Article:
"What the French president presented yesterday is, firstly, courageous," Steinmeier said of the measures announced on Tuesday to cut public spending and business costs.
"That seems to me to be the right way, not only for France, but it can also be a contribution that brings Europe as a whole a bit stronger" out of the region's financial crisis, he added.
He said that in the past Germany, where there has been concern about the slow pace of French reforms, had also needed "some time" to overcome hurdles to achieve an economic and jobs market programme that would spur improvement.
A senior member of Chancellor Angela Merkel's conservatives on Wednesday also welcomed economic reforms announced by Hollande as a marked "paradigm change".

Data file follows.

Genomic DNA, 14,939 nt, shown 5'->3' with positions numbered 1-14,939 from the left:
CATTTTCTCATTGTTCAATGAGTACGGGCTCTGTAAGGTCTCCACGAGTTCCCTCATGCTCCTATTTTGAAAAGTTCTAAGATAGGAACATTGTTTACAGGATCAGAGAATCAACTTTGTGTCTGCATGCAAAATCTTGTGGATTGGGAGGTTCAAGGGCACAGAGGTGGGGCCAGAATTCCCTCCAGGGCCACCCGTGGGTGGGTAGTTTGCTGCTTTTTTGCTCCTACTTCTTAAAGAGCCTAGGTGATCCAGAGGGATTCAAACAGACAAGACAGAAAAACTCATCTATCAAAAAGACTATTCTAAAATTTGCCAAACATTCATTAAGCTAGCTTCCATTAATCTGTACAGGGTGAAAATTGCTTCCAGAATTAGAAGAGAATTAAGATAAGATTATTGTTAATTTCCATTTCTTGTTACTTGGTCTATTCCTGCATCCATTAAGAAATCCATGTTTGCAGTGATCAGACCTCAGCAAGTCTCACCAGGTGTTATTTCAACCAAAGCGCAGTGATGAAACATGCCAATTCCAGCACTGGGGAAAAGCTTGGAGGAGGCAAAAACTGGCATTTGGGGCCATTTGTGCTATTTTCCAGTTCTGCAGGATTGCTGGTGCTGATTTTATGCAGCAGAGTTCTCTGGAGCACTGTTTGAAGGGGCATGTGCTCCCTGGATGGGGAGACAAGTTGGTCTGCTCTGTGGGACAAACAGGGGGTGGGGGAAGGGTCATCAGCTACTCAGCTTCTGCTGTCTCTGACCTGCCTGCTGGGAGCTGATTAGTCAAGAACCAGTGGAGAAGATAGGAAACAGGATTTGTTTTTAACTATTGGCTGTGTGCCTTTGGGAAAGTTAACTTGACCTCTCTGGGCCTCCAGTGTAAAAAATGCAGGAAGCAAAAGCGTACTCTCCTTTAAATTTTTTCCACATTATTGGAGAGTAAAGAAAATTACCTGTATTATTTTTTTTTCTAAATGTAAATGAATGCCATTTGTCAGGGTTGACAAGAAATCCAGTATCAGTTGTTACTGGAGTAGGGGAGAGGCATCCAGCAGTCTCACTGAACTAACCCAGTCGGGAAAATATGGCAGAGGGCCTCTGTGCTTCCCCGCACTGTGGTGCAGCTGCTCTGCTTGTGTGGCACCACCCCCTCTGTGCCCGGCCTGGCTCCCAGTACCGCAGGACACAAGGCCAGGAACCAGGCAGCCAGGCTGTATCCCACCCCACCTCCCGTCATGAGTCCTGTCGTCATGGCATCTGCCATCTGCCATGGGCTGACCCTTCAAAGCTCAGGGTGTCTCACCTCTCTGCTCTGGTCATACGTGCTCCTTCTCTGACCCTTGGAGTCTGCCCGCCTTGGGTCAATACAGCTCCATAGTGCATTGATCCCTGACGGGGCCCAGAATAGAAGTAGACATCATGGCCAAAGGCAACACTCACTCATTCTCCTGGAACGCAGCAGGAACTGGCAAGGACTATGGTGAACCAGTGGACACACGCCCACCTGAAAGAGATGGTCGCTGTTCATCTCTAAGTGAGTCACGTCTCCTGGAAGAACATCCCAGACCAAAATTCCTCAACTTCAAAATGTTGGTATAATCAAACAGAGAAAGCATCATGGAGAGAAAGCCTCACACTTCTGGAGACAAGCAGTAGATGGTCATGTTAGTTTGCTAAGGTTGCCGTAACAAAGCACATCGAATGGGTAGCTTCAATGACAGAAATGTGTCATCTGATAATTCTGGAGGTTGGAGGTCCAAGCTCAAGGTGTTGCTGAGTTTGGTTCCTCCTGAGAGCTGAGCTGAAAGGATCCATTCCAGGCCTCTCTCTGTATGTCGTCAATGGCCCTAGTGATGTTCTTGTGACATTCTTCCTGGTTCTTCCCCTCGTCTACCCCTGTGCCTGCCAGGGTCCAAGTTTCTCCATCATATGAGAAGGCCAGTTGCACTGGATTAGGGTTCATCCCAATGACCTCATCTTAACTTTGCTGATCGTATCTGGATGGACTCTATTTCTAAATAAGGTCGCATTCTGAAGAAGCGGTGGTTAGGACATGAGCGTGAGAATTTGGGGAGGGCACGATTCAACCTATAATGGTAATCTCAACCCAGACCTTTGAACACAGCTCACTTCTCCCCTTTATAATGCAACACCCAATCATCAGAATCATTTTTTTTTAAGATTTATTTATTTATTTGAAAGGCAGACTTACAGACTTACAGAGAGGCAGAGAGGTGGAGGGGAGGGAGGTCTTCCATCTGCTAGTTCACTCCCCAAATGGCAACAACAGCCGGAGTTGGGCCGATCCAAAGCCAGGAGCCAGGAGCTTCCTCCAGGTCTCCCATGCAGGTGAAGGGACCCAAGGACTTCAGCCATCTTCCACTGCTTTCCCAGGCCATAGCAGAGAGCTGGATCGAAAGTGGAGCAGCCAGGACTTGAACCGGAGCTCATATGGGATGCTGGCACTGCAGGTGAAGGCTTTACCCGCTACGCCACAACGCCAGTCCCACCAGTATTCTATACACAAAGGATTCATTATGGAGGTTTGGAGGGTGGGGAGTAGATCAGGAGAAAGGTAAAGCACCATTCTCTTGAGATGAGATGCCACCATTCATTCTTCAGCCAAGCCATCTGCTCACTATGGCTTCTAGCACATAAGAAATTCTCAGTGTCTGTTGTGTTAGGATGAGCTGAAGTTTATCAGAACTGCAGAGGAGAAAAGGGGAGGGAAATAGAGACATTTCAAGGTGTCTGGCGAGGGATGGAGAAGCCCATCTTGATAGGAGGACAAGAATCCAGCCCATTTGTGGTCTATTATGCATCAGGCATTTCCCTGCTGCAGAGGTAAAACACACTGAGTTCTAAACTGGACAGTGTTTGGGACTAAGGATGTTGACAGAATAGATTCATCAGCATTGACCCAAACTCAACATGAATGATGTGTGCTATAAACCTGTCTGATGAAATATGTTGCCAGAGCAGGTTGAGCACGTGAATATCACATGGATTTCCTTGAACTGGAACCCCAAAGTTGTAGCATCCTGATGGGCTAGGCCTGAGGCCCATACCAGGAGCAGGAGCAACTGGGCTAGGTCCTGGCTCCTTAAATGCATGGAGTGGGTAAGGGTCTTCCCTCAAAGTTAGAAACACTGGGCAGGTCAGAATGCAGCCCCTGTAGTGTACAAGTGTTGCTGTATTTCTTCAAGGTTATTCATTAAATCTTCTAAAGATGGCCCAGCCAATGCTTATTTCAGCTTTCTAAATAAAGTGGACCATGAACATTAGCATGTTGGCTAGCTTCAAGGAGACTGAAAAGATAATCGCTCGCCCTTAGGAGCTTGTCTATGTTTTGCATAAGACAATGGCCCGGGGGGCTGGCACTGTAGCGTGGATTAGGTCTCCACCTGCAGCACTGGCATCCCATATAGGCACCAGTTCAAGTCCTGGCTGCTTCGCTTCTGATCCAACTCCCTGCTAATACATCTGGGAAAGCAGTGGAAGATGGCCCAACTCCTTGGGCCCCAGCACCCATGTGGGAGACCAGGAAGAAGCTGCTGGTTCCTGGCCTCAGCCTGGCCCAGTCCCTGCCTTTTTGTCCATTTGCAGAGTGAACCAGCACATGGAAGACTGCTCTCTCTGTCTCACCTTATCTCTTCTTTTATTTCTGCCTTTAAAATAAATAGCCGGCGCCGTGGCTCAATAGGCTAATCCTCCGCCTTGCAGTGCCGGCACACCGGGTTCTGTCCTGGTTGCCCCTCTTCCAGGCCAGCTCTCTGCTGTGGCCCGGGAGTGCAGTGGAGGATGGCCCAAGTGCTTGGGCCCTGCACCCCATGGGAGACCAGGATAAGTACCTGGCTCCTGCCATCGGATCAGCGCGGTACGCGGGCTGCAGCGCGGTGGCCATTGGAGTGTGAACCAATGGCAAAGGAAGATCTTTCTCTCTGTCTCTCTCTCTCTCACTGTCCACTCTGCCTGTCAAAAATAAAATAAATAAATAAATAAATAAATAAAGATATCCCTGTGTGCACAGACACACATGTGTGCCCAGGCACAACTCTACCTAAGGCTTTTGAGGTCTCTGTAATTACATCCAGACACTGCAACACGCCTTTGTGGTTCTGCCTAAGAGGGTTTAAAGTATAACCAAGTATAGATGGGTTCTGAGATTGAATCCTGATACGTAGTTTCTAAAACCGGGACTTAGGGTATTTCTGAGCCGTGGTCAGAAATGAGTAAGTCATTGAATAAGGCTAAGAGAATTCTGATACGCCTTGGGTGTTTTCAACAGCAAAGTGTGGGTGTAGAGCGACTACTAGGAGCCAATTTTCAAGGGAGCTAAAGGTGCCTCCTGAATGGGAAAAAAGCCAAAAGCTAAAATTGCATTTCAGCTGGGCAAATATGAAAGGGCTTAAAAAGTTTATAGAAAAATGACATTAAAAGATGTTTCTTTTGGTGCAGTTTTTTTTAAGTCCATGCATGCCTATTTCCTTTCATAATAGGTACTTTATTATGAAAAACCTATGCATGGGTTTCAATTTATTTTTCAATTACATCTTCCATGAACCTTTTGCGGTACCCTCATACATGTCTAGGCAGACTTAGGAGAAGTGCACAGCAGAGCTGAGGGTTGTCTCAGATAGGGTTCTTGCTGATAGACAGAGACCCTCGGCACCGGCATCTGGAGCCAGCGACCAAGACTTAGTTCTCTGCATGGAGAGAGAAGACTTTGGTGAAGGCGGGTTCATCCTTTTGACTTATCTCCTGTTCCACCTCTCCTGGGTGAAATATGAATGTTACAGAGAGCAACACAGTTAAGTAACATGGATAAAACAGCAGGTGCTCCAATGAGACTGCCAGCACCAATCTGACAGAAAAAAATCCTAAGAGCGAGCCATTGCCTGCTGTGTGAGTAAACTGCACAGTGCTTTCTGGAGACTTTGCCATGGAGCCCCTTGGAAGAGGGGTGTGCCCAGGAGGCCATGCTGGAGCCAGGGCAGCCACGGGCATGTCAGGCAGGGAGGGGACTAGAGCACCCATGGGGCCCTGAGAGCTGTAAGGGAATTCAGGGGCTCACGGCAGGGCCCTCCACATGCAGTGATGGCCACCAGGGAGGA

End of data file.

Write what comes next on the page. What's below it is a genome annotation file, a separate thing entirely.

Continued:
"I would like a Franco-German partnership which can react on behalf of Europe on defence matters... we must demonstrate a joint responsibility for peace and stability in the world," he said.
Hollande said the idea of closer cooperation between the two countries would be raised at a meeting he would hold in Paris on February 19th with Merkel.
Berlin and Paris argue that given budget constraints, European Union countries must pool and share resources to secure Europe's ability to act on security issues.
Germany's former defence minister, Thomas de Maizière, last week took a swipe at France and Britain, accusing them of not pulling their weight in international military interventions.
"When it comes to international engagements, we have several times been more involved than France," he said in an apparent reference to the NATO-led operation in Afghanistan where Germany contributes the third most troops behind the United States and Britain.